AP NEWS

Scottville to pursue interim city manager

April 3, 2019

SCOTTVILLE — With outgoing City Manager Amy Williams nearing the end of her 20-plus-year tenure with the City of Scottville, commissioners are considering hiring an interim city manager for the period between Williams’ final day and the hiring of a permanent replacement.

Williams said a potential interim city manager has been identified, adding that there were still some details to work out between that candidate and city officials.

“We’ve been talking with someone,” Williams told the Daily News on Monday. “I think the mayor is wanting to talk to that person one more time to make sure they’re on the same page, but we’re hoping to make an appointment by the April 15 meeting, which is my final meeting.”

Scottville officials received an update about the search process at Monday’s city commission meeting, during which Williams shared a recruitment brochure that the Michigan Municipal League (MML), the group contracted to oversee the search, has sent out to prospective candidates.

Williams said Kathie Grinzinger, lead recruiter for the MML, has asked city commissioners to reserve time to conduct profile screenings after the April 24 resume deadline.

Commissioners will establish these times in a public setting at the Monday, April 15 city commission meeting, according to Williams.

Republic contract

City commissioners on Monday approved an extended contract with waste management company Republic Services that will find the city paying a higher annual rate for services, but also will prevent increased costs from being as high as they could be, according to Williams.

The city will start paying an additional recycling collection fee of $8,046 on July 1. The three-year contract approved on Monday would retain Republic’s services through 2020, 2021 and 2022.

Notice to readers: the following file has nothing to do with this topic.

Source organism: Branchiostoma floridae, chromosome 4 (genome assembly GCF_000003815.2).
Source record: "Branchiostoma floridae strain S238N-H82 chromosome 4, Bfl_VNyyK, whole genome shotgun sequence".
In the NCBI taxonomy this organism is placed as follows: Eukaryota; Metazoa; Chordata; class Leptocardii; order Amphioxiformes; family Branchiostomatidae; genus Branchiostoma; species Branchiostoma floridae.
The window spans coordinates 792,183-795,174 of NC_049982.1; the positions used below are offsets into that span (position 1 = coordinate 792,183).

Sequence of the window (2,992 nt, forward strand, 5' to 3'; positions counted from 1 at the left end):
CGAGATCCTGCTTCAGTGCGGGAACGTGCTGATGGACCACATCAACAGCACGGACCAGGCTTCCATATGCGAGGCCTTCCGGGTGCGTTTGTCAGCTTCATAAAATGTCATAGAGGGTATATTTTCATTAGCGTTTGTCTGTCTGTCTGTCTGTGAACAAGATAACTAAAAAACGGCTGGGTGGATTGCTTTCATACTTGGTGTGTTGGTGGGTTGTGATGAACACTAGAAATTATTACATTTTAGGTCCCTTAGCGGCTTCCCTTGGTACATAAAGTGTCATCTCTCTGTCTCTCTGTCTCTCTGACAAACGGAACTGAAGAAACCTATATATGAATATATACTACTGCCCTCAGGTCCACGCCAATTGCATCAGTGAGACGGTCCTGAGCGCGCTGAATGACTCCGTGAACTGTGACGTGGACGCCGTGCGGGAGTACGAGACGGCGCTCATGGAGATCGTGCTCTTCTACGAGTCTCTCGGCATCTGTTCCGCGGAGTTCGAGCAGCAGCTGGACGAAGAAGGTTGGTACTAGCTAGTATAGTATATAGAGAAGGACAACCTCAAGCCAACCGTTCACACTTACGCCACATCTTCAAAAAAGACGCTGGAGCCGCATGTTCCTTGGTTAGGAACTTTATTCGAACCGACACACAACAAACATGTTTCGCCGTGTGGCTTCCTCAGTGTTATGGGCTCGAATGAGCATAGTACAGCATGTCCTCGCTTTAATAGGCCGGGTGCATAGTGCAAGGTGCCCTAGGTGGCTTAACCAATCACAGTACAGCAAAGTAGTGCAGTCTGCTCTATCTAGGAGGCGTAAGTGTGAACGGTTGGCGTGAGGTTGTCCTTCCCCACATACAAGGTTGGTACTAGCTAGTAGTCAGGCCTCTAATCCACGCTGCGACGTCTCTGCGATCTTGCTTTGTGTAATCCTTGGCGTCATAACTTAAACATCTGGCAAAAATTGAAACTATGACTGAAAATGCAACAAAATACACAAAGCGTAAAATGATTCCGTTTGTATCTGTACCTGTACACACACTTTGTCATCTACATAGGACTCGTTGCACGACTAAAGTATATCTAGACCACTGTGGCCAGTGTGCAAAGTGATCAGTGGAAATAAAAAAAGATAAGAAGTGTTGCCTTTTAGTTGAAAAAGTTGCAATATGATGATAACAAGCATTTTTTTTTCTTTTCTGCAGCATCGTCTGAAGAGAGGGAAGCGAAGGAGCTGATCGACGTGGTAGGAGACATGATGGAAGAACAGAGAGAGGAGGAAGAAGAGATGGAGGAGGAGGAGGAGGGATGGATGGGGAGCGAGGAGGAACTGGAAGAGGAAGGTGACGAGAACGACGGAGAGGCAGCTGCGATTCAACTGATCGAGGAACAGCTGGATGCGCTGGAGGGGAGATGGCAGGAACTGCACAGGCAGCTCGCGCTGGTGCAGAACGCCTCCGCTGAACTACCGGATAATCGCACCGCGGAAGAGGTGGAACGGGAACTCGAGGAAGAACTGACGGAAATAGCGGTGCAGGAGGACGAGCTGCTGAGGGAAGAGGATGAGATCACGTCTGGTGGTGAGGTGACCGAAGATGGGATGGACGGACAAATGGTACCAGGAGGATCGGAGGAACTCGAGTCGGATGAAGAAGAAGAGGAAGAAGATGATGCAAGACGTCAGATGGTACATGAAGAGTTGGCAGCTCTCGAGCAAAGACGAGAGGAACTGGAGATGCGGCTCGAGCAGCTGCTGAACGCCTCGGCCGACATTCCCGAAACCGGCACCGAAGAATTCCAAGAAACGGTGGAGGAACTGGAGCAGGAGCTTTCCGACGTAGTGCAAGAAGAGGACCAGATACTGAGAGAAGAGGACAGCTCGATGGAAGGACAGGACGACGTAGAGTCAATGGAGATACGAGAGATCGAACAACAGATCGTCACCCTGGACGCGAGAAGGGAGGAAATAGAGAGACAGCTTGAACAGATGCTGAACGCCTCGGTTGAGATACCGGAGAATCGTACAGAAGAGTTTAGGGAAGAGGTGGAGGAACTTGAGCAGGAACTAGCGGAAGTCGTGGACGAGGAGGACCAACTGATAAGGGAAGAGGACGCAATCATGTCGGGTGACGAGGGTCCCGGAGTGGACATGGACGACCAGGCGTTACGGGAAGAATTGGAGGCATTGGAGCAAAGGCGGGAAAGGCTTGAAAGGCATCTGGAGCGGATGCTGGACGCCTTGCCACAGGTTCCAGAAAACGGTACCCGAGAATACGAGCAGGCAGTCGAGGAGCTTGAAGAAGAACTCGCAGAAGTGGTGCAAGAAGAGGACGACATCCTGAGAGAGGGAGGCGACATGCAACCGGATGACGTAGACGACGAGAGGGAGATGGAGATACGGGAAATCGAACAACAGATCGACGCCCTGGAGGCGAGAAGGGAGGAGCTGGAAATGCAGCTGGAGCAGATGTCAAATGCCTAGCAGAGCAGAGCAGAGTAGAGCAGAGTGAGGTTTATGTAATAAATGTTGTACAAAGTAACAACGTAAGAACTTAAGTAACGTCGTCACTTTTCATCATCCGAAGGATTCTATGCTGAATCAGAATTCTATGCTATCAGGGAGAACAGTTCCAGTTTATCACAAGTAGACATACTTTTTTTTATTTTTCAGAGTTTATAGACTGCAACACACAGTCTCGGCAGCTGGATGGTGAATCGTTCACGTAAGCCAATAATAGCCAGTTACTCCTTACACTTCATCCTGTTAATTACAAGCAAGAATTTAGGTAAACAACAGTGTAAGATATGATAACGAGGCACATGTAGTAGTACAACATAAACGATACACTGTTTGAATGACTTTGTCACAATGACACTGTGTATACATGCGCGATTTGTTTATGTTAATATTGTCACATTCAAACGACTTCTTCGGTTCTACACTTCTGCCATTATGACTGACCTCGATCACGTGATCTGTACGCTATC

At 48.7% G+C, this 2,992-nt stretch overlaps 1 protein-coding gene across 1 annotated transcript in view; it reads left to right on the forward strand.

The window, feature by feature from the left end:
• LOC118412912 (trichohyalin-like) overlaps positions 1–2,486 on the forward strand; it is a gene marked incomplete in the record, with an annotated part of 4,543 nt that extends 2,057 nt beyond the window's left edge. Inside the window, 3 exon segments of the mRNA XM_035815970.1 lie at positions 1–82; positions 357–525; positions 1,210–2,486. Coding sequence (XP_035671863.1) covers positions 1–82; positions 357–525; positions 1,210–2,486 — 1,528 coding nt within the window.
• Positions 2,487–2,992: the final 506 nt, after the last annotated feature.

Matt Biolette, regional outreach director for Republic, spoke to commissioners about the new contract and the reason for the added cost, which he attributes to changes in the market worldwide.

Biolette told commissioners the increased cost was also necessary in order to keep the city’s current two-week recycling schedule, according to Williams.

“He explained that, in order to keep our recycling at every other week like we have it, it comes at a cost and that cost is around $8,000,” Williams told the Daily News on Tuesday.

The other option would be to change to a monthly pick-up plan. Williams said Scottville residents use the recycling pick-up services enough to warrant the higher rate.

“To go to monthly recycling, there’s not a lot of savings, and we have 60 percent recycling participation, so that’s phenomenal. The average is just 30 or 40 percent, so Scottville wants to recycle,” she said. “For the dollars, the city commission thought recycling is important, and we’re going to keep it as it is for now.”

Williams said the vote to approve the three-year contract was unanimous, with the exception of Second Ward Commissioner Marcy Spencer, who was absent at Monday’s meeting.

“We did (approve the contract),” Williams told the Daily News. “There was some discussion, but it was a unanimous vote to extend it.”

There is an additional 3-percent refuse fee of $1,894 for the first year that will increase as the total amount grows from year to year. With the refuse fee added to the total, the cost of Republic’s services will go up from $66,473.19 in 2018 to $76,358.02 in 2019.

For 2020 through 2022, the total will be $78,252.02, $80,202.83 and $82,212.17, respectively.

The contract will lock the city in to a lower refuse fee rate than the average, which is about 4 percent, according to Williams.

Chickens and ducks

Commissioners also approved a request from residents Jim and Renee Jensen, who asked for permission to keep ducks and chickens on their property.

In a letter to the city, the Jensens asked for permission to keep up to 16 chickens and four ducks at their home on South Elm Street, with plans to keep the animals in a permanent enclosure.

The city normally requires residents to get written permission from nearby neighbors when submitting requests regarding the keeping of farm animals, but because the Jensens’ property is 2 acres, they do not have close neighbors.

Commissioners unanimously approved the request, according to Williams.

“We just clarified that there are no roosters,” Williams said.